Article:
As I mentioned yesterday, stories are a public speaker's best friend. Why? Because they are interesting, understandable and memorable. And as an added bonus, they take a little time to tell. So when you have 50 minutes to fill, your "facts and figures" only go so far--It takes about 5 seconds to cite a statistic. What are you going to say for the remaining 49 minutes and 55 seconds? Tell stories, that's what. But I'm getting ahead of myself. Let's start with interesting.
Stories are interesting. Yes, I know, we've all heard our share of boring stories, i.e., stories told poorly, but stories grab our attention. If I start to tell you the story of little Bobby who suffered terribly with a stuttering problem and his typical day at school, you will find it hard not to pay attention. Because once we start a story, the listener wants to know what happens to the subject of the story. What is little Bobby's day like? Do the kids taunt him and act cruelly, or do they all rally around him and support him in his simple struggle to communicate? Once you begin a story, we just naturally want to know where it goes and how it turns out. It is in this sense that I say stories are inherently interesting. They capture our attention and hold it, as long as we tell the story reasonably well.
Stories are also understandable. When you have to teach people, use stories that exemplify your concept, topic, or purpose. One of the things I try to teach my students when we cover informative speaking is the need for your audience to understand what the hell you are talking about. After all, when you know a lot about a topic, it's easy to go over the learner's head with jargon and knowledge you assume your audience has, but doesn't. In short, you teach at a too advanced level and "lose" your audience. In trying to get this point across I always tell them the story of a former student's "Birth of a Star" speech.
A young man whose intelligence far exceeded my own once delivered a speech on how a star is formed, or "born" if you will. There were two problems with the speech though. First it was 13 minutes long (twice as long as the assignment called for). But the bigger problem was that after 13 minutes no one in the audience had any clue how a star was formed! He knew, I am sure. But he was so far over our heads with his vocabulary and assumed knowledge that we had no idea what he was talking about. He was interesting for sure, as he was teaching like his hair was on fire, with the enthusiasm of a true believer, with PowerPoint going full blast and multi-colored diagrams on the board...oh yeah, he was interesting. But understandable? not even close. He took it for granted that his audience knew all about black holes and red stars and quarks and positively charged neutrons--or whatever the hell he said up there. And we didn't.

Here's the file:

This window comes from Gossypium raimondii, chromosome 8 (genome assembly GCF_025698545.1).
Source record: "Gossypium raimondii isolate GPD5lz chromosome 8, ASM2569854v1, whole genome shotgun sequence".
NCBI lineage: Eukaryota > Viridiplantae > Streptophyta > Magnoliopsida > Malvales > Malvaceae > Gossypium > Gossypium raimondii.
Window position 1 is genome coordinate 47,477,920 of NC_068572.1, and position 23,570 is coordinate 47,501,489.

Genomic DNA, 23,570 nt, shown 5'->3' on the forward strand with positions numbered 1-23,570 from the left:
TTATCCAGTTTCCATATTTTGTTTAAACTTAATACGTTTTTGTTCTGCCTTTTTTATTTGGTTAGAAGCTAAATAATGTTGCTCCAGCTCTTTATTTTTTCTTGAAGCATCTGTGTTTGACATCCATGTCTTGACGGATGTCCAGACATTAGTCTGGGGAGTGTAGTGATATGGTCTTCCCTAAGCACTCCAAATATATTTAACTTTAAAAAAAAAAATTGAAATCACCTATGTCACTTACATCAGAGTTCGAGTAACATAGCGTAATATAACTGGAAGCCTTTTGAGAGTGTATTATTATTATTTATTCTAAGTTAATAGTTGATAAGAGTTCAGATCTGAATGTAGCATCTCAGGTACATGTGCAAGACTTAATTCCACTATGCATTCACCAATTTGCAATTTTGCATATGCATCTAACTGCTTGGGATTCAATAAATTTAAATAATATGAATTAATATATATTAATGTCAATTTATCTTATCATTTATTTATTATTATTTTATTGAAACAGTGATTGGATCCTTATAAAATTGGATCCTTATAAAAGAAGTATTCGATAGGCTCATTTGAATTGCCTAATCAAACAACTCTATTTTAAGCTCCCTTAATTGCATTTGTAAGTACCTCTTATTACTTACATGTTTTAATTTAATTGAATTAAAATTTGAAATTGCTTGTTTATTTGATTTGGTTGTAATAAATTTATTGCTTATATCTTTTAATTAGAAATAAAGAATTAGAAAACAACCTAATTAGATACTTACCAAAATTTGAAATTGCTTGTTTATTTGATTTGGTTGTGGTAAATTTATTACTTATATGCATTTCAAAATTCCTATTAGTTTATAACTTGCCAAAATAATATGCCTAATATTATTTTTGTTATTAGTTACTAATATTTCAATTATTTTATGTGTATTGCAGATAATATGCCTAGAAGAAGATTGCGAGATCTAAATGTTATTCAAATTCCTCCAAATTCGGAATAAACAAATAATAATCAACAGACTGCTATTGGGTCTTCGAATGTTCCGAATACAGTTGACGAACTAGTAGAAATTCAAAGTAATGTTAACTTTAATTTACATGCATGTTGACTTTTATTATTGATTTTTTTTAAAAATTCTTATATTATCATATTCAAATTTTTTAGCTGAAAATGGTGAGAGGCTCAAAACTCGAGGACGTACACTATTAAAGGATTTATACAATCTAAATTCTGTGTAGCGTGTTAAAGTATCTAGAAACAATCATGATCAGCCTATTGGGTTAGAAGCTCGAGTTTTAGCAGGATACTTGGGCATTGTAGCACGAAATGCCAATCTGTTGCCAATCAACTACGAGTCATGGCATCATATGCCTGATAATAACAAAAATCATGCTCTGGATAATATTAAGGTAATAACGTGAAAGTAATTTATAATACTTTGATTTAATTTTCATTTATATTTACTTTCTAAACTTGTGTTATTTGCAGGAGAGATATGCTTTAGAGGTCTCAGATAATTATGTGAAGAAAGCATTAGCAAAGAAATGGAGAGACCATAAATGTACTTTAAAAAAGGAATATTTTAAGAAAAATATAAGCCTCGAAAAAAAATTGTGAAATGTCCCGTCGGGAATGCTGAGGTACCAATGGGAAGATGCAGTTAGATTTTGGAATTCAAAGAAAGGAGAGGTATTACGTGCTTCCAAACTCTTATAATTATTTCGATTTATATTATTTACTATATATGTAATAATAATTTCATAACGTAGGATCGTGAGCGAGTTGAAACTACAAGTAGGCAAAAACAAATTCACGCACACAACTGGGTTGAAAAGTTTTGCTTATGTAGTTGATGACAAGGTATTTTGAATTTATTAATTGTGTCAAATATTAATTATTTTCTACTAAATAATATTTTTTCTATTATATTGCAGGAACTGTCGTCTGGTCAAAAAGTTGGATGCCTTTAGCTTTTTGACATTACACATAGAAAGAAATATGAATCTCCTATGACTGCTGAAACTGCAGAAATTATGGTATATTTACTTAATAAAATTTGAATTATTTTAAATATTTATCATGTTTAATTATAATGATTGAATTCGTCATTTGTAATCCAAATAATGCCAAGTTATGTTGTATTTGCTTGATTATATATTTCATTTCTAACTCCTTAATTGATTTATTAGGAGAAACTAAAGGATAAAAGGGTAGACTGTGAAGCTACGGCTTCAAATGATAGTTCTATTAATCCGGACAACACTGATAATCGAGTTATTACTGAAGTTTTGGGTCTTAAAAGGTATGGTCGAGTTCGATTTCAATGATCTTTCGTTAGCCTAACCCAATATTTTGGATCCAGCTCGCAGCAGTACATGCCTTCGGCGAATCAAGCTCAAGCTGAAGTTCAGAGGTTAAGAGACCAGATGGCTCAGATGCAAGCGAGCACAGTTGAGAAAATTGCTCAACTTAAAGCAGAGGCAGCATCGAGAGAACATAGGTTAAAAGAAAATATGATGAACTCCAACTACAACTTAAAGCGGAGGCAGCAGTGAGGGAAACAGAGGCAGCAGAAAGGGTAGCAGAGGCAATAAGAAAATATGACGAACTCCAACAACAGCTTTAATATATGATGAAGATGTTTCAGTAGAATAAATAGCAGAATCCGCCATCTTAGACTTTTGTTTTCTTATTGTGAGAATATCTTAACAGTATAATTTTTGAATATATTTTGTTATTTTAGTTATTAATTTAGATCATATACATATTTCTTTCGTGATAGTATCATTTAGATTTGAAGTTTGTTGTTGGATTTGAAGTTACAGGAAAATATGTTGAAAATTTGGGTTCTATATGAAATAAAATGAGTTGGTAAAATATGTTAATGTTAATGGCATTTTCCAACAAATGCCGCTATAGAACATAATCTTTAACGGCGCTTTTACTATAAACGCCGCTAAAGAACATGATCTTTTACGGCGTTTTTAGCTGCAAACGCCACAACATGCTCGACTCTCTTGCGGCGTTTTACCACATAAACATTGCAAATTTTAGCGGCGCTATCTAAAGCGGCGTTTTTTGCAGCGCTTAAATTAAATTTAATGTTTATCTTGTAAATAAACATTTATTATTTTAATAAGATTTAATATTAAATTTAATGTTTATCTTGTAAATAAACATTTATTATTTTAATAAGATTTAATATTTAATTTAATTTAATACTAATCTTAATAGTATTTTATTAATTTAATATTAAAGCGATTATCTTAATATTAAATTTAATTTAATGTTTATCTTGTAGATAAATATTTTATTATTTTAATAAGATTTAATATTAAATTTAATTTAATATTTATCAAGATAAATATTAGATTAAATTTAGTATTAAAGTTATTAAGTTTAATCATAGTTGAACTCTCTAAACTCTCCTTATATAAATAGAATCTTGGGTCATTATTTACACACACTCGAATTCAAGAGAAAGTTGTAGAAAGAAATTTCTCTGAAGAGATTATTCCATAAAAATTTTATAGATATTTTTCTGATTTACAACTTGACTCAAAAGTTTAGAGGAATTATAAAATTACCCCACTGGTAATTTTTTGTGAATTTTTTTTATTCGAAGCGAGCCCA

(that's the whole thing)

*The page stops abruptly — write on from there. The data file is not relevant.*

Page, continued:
I tell this story to make a point for my students--don't overestimate the knowledge level of the audience. And when combined with a few other examples, they "get it". I rarely see speeches like that where the student goes over our heads because they understand the STORY of the guy with the birth of a star speech. If an audience can understand the story, they can also understand the concept the story is exemplifying.
Finally, stories are memorable. When all is said and done, my students remember the stories I tell in class. Do they remember the definitions, brief examples, a or statistics I provide? Sadly, according to Final Exam results, much less so. But at the end of the semester--and sometimes years later when I run into them at the mall or at a parade or something--they remember the story about the little kid who stuttered and that guy who gave the speech about stars that nobody understood.
It's not just me though. stories are how culture is recorded and passed from generation to generation. Writing is a relatively new development in the history of humanity, but we have stories that go back thousands of years before writing was invented. The stories of the Bible for instance, all happened before they were written down. The stories were told from one generation to the next for years and years.
In oral cultures they have no written records, yet they have complex value systems and thousands of years of cultural history, all in the form of stories. People remember stories.
So there you have it. Stories are interesting, understandable, and memorable. That's why they're great tools for public speakers. However, that's just the start of why stories are your friend. In my next blog entry I will explain how stories make you speak better. That's right. Stories make you DELIVER your message better and I'll explain how and why when we meet again.
Until then, be well and speak well.
And thanks for reading!
For more information on Dan Leyes and his work with Semiosphere Consulting click here